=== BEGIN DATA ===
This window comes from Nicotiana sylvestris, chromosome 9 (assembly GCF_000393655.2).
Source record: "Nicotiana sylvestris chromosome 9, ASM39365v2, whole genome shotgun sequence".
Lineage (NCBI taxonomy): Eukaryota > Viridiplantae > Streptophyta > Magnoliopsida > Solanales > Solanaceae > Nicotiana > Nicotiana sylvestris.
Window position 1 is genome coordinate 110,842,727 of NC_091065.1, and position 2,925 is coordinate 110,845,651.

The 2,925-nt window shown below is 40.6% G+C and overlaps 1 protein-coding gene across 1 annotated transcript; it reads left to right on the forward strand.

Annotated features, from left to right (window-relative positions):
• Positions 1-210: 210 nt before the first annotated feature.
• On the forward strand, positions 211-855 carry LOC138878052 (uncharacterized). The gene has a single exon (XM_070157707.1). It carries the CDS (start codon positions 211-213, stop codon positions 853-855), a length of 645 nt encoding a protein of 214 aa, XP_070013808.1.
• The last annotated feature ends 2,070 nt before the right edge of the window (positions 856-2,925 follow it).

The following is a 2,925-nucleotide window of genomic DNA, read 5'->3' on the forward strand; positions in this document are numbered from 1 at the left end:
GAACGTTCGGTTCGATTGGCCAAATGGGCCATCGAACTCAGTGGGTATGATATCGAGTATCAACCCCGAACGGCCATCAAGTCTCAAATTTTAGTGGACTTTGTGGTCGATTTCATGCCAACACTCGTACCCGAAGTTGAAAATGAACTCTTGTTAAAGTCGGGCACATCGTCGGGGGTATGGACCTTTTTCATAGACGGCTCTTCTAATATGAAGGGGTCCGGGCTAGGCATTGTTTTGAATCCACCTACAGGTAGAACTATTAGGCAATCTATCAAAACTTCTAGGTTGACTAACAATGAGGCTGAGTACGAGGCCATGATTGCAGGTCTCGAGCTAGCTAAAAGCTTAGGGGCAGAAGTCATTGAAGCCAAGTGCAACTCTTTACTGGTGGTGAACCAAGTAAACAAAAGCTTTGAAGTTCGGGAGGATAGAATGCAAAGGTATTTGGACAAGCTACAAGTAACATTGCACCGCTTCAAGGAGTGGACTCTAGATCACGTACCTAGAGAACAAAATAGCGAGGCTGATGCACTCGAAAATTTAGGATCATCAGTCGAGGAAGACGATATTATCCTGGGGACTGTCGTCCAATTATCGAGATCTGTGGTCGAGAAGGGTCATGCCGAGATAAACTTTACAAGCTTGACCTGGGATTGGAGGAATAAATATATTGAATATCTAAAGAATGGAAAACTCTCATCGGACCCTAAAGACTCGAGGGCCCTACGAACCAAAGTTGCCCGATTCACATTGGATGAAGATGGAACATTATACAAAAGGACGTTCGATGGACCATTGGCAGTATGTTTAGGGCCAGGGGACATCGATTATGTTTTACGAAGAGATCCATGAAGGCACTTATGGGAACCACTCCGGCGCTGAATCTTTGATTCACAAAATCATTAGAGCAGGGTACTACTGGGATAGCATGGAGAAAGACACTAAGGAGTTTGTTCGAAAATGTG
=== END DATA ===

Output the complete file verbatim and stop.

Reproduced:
This window comes from Nicotiana sylvestris, chromosome 9 (assembly GCF_000393655.2).
Source record: "Nicotiana sylvestris chromosome 9, ASM39365v2, whole genome shotgun sequence".
Lineage (NCBI taxonomy): Eukaryota > Viridiplantae > Streptophyta > Magnoliopsida > Solanales > Solanaceae > Nicotiana > Nicotiana sylvestris.
Window position 1 is genome coordinate 110,842,727 of NC_091065.1, and position 2,925 is coordinate 110,845,651.

The 2,925-nt window shown below is 40.6% G+C and overlaps 1 protein-coding gene across 1 annotated transcript; it reads left to right on the forward strand.

Annotated features, from left to right (window-relative positions):
• Positions 1-210: 210 nt before the first annotated feature.
• On the forward strand, positions 211-855 carry LOC138878052 (uncharacterized). The gene has a single exon (XM_070157707.1). It carries the CDS (start codon positions 211-213, stop codon positions 853-855), a length of 645 nt encoding a protein of 214 aa, XP_070013808.1.
• The last annotated feature ends 2,070 nt before the right edge of the window (positions 856-2,925 follow it).

The following is a 2,925-nucleotide window of genomic DNA, read 5'->3' on the forward strand; positions in this document are numbered from 1 at the left end:
GAACGTTCGGTTCGATTGGCCAAATGGGCCATCGAACTCAGTGGGTATGATATCGAGTATCAACCCCGAACGGCCATCAAGTCTCAAATTTTAGTGGACTTTGTGGTCGATTTCATGCCAACACTCGTACCCGAAGTTGAAAATGAACTCTTGTTAAAGTCGGGCACATCGTCGGGGGTATGGACCTTTTTCATAGACGGCTCTTCTAATATGAAGGGGTCCGGGCTAGGCATTGTTTTGAATCCACCTACAGGTAGAACTATTAGGCAATCTATCAAAACTTCTAGGTTGACTAACAATGAGGCTGAGTACGAGGCCATGATTGCAGGTCTCGAGCTAGCTAAAAGCTTAGGGGCAGAAGTCATTGAAGCCAAGTGCAACTCTTTACTGGTGGTGAACCAAGTAAACAAAAGCTTTGAAGTTCGGGAGGATAGAATGCAAAGGTATTTGGACAAGCTACAAGTAACATTGCACCGCTTCAAGGAGTGGACTCTAGATCACGTACCTAGAGAACAAAATAGCGAGGCTGATGCACTCGAAAATTTAGGATCATCAGTCGAGGAAGACGATATTATCCTGGGGACTGTCGTCCAATTATCGAGATCTGTGGTCGAGAAGGGTCATGCCGAGATAAACTTTACAAGCTTGACCTGGGATTGGAGGAATAAATATATTGAATATCTAAAGAATGGAAAACTCTCATCGGACCCTAAAGACTCGAGGGCCCTACGAACCAAAGTTGCCCGATTCACATTGGATGAAGATGGAACATTATACAAAAGGACGTTCGATGGACCATTGGCAGTATGTTTAGGGCCAGGGGACATCGATTATGTTTTACGAAGAGATCCATGAAGGCACTTATGGGAACCACTCCGGCGCTGAATCTTTGATTCACAAAATCATTAGAGCAGGGTACTACTGGGATAGCATGGAGAAAGACACTAAGGAGTTTGTTCGAAAATGTG